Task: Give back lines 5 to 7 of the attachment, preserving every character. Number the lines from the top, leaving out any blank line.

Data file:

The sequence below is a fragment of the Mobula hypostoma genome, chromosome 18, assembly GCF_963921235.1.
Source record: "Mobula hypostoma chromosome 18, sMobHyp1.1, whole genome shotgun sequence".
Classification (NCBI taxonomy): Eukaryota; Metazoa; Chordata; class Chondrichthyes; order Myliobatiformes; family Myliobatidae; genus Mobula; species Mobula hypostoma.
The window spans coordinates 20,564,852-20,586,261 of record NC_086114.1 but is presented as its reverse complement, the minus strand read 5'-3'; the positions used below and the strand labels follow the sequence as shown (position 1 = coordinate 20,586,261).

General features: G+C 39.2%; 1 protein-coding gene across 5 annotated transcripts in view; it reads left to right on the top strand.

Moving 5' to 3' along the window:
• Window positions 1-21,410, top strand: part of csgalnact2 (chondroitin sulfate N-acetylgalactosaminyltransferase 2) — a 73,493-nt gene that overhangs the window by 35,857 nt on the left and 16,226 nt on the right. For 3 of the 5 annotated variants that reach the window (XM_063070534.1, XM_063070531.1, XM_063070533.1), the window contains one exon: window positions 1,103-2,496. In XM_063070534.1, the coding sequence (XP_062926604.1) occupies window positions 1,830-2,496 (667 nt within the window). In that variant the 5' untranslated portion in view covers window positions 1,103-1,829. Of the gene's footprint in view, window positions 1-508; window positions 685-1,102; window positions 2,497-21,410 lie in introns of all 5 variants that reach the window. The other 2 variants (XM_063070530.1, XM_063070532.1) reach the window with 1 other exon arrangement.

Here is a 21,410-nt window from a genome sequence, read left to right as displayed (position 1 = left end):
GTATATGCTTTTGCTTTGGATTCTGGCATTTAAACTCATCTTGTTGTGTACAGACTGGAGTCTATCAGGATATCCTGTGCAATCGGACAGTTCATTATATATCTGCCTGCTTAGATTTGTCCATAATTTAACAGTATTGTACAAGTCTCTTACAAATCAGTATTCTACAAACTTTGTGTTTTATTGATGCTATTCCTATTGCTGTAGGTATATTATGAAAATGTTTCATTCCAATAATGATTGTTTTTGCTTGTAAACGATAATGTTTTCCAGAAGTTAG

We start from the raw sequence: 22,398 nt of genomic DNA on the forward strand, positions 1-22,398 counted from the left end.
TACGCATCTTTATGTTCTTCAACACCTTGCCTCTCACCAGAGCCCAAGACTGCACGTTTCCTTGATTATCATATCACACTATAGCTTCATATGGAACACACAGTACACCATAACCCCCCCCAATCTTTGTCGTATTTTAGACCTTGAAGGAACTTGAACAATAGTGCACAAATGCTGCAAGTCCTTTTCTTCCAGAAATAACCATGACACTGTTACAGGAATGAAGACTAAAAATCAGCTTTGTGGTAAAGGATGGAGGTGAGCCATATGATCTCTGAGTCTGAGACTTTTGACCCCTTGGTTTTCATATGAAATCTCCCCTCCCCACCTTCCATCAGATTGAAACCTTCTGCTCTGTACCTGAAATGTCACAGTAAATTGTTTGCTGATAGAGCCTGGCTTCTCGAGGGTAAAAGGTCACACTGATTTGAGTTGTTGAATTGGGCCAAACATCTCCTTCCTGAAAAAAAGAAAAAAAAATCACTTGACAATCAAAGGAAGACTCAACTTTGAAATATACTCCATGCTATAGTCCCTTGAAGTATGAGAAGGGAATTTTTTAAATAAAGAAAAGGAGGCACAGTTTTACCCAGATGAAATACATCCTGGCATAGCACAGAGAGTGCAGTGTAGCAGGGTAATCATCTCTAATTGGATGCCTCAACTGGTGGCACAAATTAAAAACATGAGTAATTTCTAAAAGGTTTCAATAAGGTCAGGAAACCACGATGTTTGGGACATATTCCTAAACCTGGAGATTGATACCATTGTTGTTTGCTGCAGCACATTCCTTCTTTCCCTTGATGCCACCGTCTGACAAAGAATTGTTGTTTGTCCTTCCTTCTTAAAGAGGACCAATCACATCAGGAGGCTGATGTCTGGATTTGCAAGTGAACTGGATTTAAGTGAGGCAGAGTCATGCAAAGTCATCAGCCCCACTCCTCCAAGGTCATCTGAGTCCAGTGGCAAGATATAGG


General features: G+C 39.2%; 1 protein-coding gene across 5 annotated transcripts in view; it reads left to right on the top strand.

Moving 5' to 3' along the window:
• Window positions 1-21,410, top strand: part of csgalnact2 (chondroitin sulfate N-acetylgalactosaminyltransferase 2) — a 73,493-nt gene that overhangs the window by 35,857 nt on the left and 16,226 nt on the right. For 3 of the 5 annotated variants that reach the window (XM_063070534.1, XM_063070531.1, XM_063070533.1), the window contains one exon: window positions 1,103-2,496. In XM_063070534.1, the coding sequence (XP_062926604.1) occupies window positions 1,830-2,496 (667 nt within the window). In that variant the 5' untranslated portion in view covers window positions 1,103-1,829. Of the gene's footprint in view, window positions 1-508; window positions 685-1,102; window positions 2,497-21,410 lie in introns of all 5 variants that reach the window. The other 2 variants (XM_063070530.1, XM_063070532.1) reach the window with 1 other exon arrangement.